Tag:Spencer Hawes
Posted on: August 2, 2011 4:42 pm
 

Spencer Hawes not a fan of David Stern's salary

Posted by Royce Young

So, evidently David Stern makes a crapton of money. Somewhere in the $23 million a year neighborhood. As Ben Golliver noted, just one NBA player makes more than that -- Kobe Bryant who will receive $25.2 million for 2011-12.

(Three players make more than $20 million -- Kevin Garnett, Tim Duncan and... Rashard Lewis.)

With this whole lockout fiasco based around the league claiming something like $340-370 million in losses, with 22 teams losing money because player salaries are out of control, Stern's salary is pretty relevant material.

And you can be sure players have taken notice. One vocal one being Spencer Hawes of the 76ers. He tweeted:



Hard not to appreciate his position. Stern is widely regarded as the best commissioner in sports and has been in charge of the NBA since 1984. It's not really THAT absurd for him to make a monster salary running the league. Still, with this labor dispute over out of control contracts and salaries, the fact Stern is making a killing raises eyebrows.

I don't want to say Spencer Hawes just made the worst mistake of his life, but if you hear about him signing a no opt-out contract to play professionally in Siberia, I think you'll know why.

Via TBJ
Posted on: April 28, 2011 12:14 am
Edited on: April 28, 2011 1:04 am
 

Heat-Sixers Series Recap: Heat a step above

Chris Bosh leads the way (?!) as the Heat close out the Sixers and advance to meet their destiny versus the nemesis, the Boston Celtics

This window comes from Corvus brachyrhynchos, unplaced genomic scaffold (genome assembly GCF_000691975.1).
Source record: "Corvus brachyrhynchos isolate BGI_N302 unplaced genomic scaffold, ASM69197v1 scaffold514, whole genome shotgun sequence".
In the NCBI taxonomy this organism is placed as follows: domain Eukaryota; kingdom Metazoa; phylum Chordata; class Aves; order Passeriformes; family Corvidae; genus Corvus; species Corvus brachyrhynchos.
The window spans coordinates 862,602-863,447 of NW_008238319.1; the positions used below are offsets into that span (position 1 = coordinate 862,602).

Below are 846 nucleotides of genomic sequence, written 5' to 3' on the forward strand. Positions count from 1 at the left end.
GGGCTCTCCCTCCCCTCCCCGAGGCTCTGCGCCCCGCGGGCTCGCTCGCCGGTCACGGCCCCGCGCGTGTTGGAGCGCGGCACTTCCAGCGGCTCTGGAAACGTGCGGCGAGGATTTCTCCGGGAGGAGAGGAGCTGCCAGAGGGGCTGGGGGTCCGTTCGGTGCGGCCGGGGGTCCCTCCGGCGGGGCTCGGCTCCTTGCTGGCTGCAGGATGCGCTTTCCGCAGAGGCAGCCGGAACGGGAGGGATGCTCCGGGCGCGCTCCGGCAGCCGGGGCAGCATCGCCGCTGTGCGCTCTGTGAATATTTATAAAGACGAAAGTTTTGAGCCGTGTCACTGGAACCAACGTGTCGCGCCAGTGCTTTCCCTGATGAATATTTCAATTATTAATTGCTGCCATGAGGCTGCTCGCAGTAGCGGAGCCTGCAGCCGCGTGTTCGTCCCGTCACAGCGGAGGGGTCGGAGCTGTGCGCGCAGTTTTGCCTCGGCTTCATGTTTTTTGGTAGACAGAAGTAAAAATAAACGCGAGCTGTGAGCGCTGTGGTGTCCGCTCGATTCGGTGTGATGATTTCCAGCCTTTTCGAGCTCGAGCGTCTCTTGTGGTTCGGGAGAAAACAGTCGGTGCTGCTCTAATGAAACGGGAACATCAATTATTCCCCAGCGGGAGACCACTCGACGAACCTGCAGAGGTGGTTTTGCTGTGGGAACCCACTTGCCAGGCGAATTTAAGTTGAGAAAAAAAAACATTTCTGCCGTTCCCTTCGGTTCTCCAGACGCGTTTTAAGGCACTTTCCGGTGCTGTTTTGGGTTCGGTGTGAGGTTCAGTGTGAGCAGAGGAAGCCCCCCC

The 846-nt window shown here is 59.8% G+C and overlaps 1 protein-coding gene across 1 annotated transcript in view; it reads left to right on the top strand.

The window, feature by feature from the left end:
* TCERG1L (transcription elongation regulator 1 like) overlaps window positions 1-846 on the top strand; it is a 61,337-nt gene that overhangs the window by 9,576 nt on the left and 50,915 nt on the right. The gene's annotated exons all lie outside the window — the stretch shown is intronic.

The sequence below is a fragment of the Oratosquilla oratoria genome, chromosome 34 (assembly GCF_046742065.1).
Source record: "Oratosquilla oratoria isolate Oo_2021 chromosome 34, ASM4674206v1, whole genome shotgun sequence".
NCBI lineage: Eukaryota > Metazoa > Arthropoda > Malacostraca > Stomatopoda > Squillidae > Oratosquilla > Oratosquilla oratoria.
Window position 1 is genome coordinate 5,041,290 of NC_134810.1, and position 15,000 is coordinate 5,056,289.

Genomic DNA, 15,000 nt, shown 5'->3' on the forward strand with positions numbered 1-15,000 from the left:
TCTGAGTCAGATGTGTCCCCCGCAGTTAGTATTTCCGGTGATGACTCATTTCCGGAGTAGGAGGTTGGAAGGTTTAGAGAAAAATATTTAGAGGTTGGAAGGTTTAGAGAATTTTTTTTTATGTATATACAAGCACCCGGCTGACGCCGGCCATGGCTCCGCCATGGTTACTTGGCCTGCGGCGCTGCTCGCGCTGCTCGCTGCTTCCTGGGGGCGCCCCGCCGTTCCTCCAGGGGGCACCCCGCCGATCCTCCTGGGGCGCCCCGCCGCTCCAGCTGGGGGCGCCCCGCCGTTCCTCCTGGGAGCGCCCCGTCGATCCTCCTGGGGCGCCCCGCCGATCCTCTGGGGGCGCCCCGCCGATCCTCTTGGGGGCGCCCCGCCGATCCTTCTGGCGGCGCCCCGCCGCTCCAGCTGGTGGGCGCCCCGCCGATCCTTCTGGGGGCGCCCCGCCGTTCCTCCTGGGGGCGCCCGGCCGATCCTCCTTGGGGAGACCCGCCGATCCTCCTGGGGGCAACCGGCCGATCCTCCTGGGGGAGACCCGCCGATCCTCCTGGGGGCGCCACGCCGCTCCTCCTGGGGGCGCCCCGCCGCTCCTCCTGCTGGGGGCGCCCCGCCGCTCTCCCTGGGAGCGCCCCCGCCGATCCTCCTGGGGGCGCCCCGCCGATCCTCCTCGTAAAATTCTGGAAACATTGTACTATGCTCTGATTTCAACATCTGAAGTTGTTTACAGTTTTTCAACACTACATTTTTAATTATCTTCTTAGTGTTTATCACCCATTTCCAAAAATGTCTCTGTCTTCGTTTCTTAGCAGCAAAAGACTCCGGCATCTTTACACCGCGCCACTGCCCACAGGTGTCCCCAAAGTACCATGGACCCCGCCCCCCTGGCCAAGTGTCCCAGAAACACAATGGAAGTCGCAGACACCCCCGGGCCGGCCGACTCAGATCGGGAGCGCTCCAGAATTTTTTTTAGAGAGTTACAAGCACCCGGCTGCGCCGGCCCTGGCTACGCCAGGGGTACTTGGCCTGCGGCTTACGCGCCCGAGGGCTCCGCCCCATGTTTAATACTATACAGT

Posted by Matt Moore




It wasn't pretty, it wasn't perfect, it was closer than it should have been. But the Heat have closed out the Sixers, and advance to the second round. The clutch hero was naturally... Joel Anthony?! Moving on, here's how this series wrapped up. 

Series MVP: Chris Bosh. Who would have thought the most-criticized of the Triad would step up like this? 19.8 points per game for Bosh, and he finally showed the kind of aggression you would have hoped to have seen more of this season. Bosh found Elton Brand at the elbow, and Brand was too old to match him in speed, and not big enough to match his length. Bosh was consistently aggressive, and it paid off. The Sixers were supposed to have a better set at the 4-5 matchup, and instead, Bosh, alongside Joel Anthony, turned it. Like a Bosh.

It was over when: Game 2 when the Heat blew them out. The Sixers had shown life in Game 1, but Game 2 really showed that the talent differential was too great. The seeds of doubt were cast then. The Heat made the statement and it held through for a five-game win.